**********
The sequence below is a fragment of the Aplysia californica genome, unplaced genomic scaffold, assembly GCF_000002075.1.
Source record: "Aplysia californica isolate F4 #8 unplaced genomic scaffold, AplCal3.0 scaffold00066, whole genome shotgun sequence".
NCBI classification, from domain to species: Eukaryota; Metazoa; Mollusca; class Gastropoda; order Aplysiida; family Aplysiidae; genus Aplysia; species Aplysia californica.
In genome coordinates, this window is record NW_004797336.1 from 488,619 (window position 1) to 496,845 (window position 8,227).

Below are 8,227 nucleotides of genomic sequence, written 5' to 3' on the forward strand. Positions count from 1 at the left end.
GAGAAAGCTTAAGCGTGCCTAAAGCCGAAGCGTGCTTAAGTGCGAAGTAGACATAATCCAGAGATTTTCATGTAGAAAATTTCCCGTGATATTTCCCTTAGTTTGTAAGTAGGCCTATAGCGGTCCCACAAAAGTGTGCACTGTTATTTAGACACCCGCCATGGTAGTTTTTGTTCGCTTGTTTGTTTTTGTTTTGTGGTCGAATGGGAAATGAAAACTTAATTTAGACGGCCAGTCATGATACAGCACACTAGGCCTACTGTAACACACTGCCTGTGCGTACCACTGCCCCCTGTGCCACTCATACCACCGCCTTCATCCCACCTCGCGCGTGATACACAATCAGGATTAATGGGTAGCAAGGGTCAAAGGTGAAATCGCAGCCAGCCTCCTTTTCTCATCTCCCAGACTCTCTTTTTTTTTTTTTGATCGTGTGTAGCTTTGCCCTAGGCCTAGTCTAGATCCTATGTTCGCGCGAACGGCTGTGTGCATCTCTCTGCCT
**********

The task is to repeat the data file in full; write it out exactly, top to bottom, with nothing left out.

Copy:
The sequence below is a fragment of the Aplysia californica genome, unplaced genomic scaffold, assembly GCF_000002075.1.
Source record: "Aplysia californica isolate F4 #8 unplaced genomic scaffold, AplCal3.0 scaffold00066, whole genome shotgun sequence".
NCBI classification, from domain to species: Eukaryota; Metazoa; Mollusca; class Gastropoda; order Aplysiida; family Aplysiidae; genus Aplysia; species Aplysia californica.
In genome coordinates, this window is record NW_004797336.1 from 488,619 (window position 1) to 496,845 (window position 8,227).

Below are 8,227 nucleotides of genomic sequence, written 5' to 3' on the forward strand. Positions count from 1 at the left end.
GAGAAAGCTTAAGCGTGCCTAAAGCCGAAGCGTGCTTAAGTGCGAAGTAGACATAATCCAGAGATTTTCATGTAGAAAATTTCCCGTGATATTTCCCTTAGTTTGTAAGTAGGCCTATAGCGGTCCCACAAAAGTGTGCACTGTTATTTAGACACCCGCCATGGTAGTTTTTGTTCGCTTGTTTGTTTTTGTTTTGTGGTCGAATGGGAAATGAAAACTTAATTTAGACGGCCAGTCATGATACAGCACACTAGGCCTACTGTAACACACTGCCTGTGCGTACCACTGCCCCCTGTGCCACTCATACCACCGCCTTCATCCCACCTCGCGCGTGATACACAATCAGGATTAATGGGTAGCAAGGGTCAAAGGTGAAATCGCAGCCAGCCTCCTTTTCTCATCTCCCAGACTCTCTTTTTTTTTTTTTGATCGTGTGTAGCTTTGCCCTAGGCCTAGTCTAGATCCTATGTTCGCGCGAACGGCTGTGTGCATCTCTCTGCCT